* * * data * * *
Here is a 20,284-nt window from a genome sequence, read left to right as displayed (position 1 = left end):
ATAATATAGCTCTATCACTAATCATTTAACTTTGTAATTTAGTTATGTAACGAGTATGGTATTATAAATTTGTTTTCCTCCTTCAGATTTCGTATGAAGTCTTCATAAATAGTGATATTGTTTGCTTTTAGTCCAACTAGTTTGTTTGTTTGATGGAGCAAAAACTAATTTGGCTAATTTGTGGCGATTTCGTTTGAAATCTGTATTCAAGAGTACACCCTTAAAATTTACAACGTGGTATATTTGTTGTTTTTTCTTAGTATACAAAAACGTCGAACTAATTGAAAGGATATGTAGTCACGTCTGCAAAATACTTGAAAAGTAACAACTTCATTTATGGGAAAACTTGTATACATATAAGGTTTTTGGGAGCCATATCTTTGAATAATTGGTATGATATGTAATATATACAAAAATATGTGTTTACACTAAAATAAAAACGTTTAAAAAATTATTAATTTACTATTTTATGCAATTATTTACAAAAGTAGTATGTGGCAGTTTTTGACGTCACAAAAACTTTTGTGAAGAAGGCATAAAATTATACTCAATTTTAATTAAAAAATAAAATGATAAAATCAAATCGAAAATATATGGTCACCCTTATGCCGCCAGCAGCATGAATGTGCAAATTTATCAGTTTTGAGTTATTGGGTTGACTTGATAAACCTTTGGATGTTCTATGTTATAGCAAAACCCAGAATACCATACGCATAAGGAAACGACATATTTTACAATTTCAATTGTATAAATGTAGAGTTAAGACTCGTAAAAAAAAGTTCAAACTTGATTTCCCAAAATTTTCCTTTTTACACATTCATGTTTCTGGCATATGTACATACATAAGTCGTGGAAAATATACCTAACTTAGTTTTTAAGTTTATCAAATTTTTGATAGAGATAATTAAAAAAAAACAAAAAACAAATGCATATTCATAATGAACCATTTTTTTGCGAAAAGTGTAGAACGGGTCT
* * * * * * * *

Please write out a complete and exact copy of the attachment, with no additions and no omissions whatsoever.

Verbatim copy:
Here is a 20,284-nt window from a genome sequence, read left to right as displayed (position 1 = left end):
ATAATATAGCTCTATCACTAATCATTTAACTTTGTAATTTAGTTATGTAACGAGTATGGTATTATAAATTTGTTTTCCTCCTTCAGATTTCGTATGAAGTCTTCATAAATAGTGATATTGTTTGCTTTTAGTCCAACTAGTTTGTTTGTTTGATGGAGCAAAAACTAATTTGGCTAATTTGTGGCGATTTCGTTTGAAATCTGTATTCAAGAGTACACCCTTAAAATTTACAACGTGGTATATTTGTTGTTTTTTCTTAGTATACAAAAACGTCGAACTAATTGAAAGGATATGTAGTCACGTCTGCAAAATACTTGAAAAGTAACAACTTCATTTATGGGAAAACTTGTATACATATAAGGTTTTTGGGAGCCATATCTTTGAATAATTGGTATGATATGTAATATATACAAAAATATGTGTTTACACTAAAATAAAAACGTTTAAAAAATTATTAATTTACTATTTTATGCAATTATTTACAAAAGTAGTATGTGGCAGTTTTTGACGTCACAAAAACTTTTGTGAAGAAGGCATAAAATTATACTCAATTTTAATTAAAAAATAAAATGATAAAATCAAATCGAAAATATATGGTCACCCTTATGCCGCCAGCAGCATGAATGTGCAAATTTATCAGTTTTGAGTTATTGGGTTGACTTGATAAACCTTTGGATGTTCTATGTTATAGCAAAACCCAGAATACCATACGCATAAGGAAACGACATATTTTACAATTTCAATTGTATAAATGTAGAGTTAAGACTCGTAAAAAAAAGTTCAAACTTGATTTCCCAAAATTTTCCTTTTTACACATTCATGTTTCTGGCATATGTACATACATAAGTCGTGGAAAATATACCTAACTTAGTTTTTAAGTTTATCAAATTTTTGATAGAGATAATTAAAAAAAAACAAAAAACAAATGCATATTCATAATGAACCATTTTTTTGCGAAAAGTGTAGAACGGGTCT